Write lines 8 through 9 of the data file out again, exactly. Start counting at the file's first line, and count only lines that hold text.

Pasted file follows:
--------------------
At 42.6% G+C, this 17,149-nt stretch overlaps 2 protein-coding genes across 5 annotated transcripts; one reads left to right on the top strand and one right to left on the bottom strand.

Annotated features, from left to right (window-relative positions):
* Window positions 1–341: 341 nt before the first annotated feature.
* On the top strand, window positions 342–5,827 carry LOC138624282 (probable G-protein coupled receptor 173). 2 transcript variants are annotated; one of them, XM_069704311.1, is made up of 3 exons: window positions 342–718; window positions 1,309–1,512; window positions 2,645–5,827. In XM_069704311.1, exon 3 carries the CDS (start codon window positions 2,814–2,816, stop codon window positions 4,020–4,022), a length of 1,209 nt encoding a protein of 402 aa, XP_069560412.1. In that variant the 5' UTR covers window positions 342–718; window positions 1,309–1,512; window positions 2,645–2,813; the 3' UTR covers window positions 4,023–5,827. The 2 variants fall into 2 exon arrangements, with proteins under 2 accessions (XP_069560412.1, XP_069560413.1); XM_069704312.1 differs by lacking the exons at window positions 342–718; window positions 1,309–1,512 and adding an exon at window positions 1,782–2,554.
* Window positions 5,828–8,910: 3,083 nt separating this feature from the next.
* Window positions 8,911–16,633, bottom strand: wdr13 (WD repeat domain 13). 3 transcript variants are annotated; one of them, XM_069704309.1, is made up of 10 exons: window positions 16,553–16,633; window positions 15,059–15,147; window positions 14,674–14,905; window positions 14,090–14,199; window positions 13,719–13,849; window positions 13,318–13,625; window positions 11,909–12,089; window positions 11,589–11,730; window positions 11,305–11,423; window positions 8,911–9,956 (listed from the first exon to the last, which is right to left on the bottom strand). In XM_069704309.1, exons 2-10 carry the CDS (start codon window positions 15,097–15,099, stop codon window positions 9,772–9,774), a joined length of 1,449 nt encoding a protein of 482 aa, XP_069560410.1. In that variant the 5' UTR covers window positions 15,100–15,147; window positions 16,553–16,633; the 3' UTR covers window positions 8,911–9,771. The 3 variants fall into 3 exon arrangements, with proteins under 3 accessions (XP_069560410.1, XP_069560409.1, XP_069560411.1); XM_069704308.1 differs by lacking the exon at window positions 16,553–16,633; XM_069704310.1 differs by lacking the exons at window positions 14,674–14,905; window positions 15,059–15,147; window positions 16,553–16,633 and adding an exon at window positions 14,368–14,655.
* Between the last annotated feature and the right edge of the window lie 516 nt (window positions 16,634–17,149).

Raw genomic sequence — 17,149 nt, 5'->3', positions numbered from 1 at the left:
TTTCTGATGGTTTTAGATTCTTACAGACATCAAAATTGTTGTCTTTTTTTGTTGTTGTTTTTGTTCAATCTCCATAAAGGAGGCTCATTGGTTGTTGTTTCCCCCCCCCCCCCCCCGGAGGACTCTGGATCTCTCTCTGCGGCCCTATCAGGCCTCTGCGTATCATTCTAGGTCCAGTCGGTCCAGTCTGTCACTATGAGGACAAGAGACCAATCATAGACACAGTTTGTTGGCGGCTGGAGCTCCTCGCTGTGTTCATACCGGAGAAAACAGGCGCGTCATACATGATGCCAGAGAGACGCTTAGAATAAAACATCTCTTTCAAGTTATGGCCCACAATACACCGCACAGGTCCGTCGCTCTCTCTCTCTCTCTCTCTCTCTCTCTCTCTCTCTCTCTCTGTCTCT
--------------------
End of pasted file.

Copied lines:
Raw genomic sequence — 17,149 nt, 5'->3', positions numbered from 1 at the left:
TTTCTGATGGTTTTAGATTCTTACAGACATCAAAATTGTTGTCTTTTTTTGTTGTTGTTTTTGTTCAATCTCCATAAAGGAGGCTCATTGGTTGTTGTTTCCCCCCCCCCCCCCCCGGAGGACTCTGGATCTCTCTCTGCGGCCCTATCAGGCCTCTGCGTATCATTCTAGGTCCAGTCGGTCCAGTCTGTCACTATGAGGACAAGAGACCAATCATAGACACAGTTTGTTGGCGGCTGGAGCTCCTCGCTGTGTTCATACCGGAGAAAACAGGCGCGTCATACATGATGCCAGAGAGACGCTTAGAATAAAACATCTCTTTCAAGTTATGGCCCACAATACACCGCACAGGTCCGTCGCTCTCTCTCTCTCTCTCTCTCTCTCTCTCTCTCTCTCTCTCTGTCTCT